Make no mistake; there is a link between school discipline and criminal justice
The light of hope
Description: the Restorative spirit
The Restorative spirit: a practical start
A Restorative Spirit Kids today are socially savvy. They demand the 'human stuff' from teachers and peers, and sometimes to get it, they'll push buttons to capture the full range of human emotion. This is particularly so for students whose social bonds with teachers and peers are weak or strained, and lack a sense of belonging. When things go wrong, attempts by teachers to suppress emotions and to discipline these kids in cold, clinical, disconnected ways can make things a lot worse. These kids need colour and life in their dealings with teachers and with each other. They need real interactions, where everyone receives a hearing and is given the opportunity to take responsibility, to plan with others and to make bad situations better. Kids nowadays will not stand to be treated as mere organisms to be manipulated through excessive behaviouristic approaches. Their response tells us this.
We need to read the signs, and draw on the moments stored in our memory that reassure us our best work is done inside relationships with kids, and nowhere else. Relationships in schools have never been so important. We now know as well as setting the scene for better learning, good relationships also act as a protective factor against school violence (Morrison 2007).
The light of hope
In recent times progressive educators, particularly those working with complex students, have responded to the evidence that punishment as a principal means to control the behaviours of students does not stop the recurrence of anti-social behaviours (Sugai & Horner, 1999). What the over use of punishment does is to train students to self protect at all cost by blaming, lying, minimising and disregarding the impact of their behaviour on others. We also know that continued exposure to harsh disciplinary regimes such as zero tolerance, can provoke oppositional behaviours, hatred and mental health issues in young developing human beings, as well as placing them at greater risk of entering the criminal justice system (Morrison, 2007). The realisation has emerged for some of us who work with kids that even young children are capable of owning their conflicts, identifying their needs and coming up with solutions when given guidance to do so. A simple discussion between kids about the harm caused can often do away with the need for punishment because nothing is as effective as those involved in the conflict wanting to put things right. And, the healthy bonus delivered to kids in such circumstances, are the priceless opportunities for them to see and hear the impact of their mistake, to learn how to forgive, accept forgiveness and recover from a mistake.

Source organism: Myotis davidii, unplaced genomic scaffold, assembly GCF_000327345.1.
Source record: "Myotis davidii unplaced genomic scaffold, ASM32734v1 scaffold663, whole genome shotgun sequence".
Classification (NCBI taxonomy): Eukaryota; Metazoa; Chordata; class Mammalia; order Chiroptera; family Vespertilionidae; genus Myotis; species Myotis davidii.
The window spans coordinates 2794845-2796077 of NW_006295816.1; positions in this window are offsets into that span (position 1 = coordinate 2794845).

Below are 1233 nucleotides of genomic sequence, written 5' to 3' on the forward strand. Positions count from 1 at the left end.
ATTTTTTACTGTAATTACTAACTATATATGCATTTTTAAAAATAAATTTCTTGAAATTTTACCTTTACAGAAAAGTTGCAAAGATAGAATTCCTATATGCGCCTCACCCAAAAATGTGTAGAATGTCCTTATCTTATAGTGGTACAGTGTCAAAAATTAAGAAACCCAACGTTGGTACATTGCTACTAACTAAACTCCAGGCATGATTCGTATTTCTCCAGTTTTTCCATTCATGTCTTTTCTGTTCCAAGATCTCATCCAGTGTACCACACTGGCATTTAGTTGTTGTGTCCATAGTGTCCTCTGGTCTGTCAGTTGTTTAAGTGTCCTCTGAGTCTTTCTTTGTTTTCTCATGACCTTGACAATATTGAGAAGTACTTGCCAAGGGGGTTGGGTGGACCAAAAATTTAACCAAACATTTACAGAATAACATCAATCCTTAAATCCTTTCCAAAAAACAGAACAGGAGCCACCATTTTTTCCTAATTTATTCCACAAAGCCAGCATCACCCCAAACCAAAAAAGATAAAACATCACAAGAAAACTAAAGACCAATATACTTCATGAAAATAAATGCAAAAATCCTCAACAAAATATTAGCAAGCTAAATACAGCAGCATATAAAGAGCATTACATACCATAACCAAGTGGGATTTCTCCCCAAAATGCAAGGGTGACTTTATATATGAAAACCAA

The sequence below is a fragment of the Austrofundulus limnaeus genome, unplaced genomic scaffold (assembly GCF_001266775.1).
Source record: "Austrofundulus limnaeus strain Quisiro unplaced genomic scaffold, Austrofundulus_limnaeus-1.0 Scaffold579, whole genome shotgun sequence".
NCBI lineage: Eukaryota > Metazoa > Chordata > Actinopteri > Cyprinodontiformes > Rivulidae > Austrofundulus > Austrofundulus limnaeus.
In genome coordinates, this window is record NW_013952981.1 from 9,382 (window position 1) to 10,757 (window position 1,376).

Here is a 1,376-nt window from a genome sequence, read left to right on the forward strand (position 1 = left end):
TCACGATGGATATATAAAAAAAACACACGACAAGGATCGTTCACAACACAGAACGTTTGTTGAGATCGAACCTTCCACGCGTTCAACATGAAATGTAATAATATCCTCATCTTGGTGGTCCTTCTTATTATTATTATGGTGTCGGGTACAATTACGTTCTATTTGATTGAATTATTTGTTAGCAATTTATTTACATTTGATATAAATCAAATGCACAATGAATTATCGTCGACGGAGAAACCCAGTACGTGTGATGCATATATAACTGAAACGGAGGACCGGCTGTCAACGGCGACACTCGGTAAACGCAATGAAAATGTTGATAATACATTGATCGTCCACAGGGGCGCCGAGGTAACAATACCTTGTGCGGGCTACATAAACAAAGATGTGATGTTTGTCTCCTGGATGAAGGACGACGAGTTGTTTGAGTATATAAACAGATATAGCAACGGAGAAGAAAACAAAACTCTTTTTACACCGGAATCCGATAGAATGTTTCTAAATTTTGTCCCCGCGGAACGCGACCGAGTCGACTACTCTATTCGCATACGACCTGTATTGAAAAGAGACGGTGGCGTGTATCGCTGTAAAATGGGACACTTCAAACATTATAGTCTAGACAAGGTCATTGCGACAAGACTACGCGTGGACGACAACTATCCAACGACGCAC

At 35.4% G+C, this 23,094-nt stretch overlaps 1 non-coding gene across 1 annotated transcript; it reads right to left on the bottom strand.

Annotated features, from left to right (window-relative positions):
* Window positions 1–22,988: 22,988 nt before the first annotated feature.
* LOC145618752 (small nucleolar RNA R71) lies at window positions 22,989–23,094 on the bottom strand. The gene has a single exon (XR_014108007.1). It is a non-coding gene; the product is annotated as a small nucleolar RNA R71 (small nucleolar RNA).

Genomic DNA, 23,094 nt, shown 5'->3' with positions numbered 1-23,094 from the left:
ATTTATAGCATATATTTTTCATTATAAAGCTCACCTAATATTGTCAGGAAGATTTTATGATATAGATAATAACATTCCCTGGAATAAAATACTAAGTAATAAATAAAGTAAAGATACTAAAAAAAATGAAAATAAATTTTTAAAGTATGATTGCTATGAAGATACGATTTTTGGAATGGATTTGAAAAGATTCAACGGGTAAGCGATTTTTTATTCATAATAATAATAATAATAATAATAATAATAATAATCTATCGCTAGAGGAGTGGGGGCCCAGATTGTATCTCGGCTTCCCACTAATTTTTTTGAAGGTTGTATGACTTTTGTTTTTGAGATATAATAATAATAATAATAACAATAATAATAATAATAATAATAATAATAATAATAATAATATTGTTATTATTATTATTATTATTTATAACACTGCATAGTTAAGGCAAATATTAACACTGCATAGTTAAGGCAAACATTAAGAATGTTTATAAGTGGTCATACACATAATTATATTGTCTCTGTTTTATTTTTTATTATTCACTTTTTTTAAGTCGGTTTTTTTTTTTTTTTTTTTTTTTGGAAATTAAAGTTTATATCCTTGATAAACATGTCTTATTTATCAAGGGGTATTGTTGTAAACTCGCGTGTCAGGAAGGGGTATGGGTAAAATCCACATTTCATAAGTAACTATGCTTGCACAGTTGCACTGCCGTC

The light of hope is an emerging understanding that punishment does not fix up the inevitable problematic behaviours influenced by deficits, delays, disorders, disabilities, syndromes, neglect or abuse in children and teens. Nor will it fix-up or prevent bouts of healthy exuberance and impulsivity from students who get caught up in the moment.
Description, the Restorative spirit
Restorative practice is a constructive learning-based process that distinguishes between managing behaviour and managing relationships. Based on the principles of Restorative Justice, Restorative practices assume that the best way to deal with a problem is to teach individuals how to discuss, listen, share and exchange ideas about it. The Restorative spirit rejects poor behaviour, but endeavours to understand it, repair the problem and find agreement on what needs to happen to make things better. The needs of those who have been harmed are central in these decisions. Those who have caused harm are enabled to make amends and find a way to continue their positive engagement in school life (Moxon, Scudder and Peters, 2006). The Restorative message to those who have behaved inappropriately is, "You're okay, but that behaviour isn't". This is a world apart from the traditional disciplinary message, "You've acted badly, so now you will be treated like a bad person". Mistakes and wrongdoing are seen through the lens of how it affects others, and consequences always focus on what needs to happen to mend the harm caused. Those who have caused a problem are encouraged to show care and take responsibility. As well, the group (including the teacher) commits to re-accepting the wrongdoer once they have acted to right their wrongs.
In practice, an entire class or group of students may be found sitting in a circle arrangement discussing a particular issue at hand. Class meetings or group circles bring students face-to-face to clarify what happened and how others have been affected. Consequences do not come any more real than hearing first-hand from those who have been hurt or upset by a behaviour. The Restorative approach invites students to accept responsibility for their behaviour despite facing adversity. Firstly, kids are engaged in a dialogue concerning how their behaviour affected others and impacted on their rights. Secondly, with guidance and structure, we ask them to take an active role to put things right again. We immerse them in talking and listening to others - hearing first hand the impact the behaviour had, whether this be from a peer they have bullied or from a teacher whose class they have continually disrupted. What arises from discussion is a sense that we care for them and want to maintain engagement and relationship.
What is emerging from the Restorative process is an irresistible sense of fairness from all involved.
There is now abundant growing empirical data to show Restorative practice, with its spotlight fixed on rights and relationships, fair process, and a clear focus on relationship building and healing, actually invites growth in student behaviour and wellbeing...
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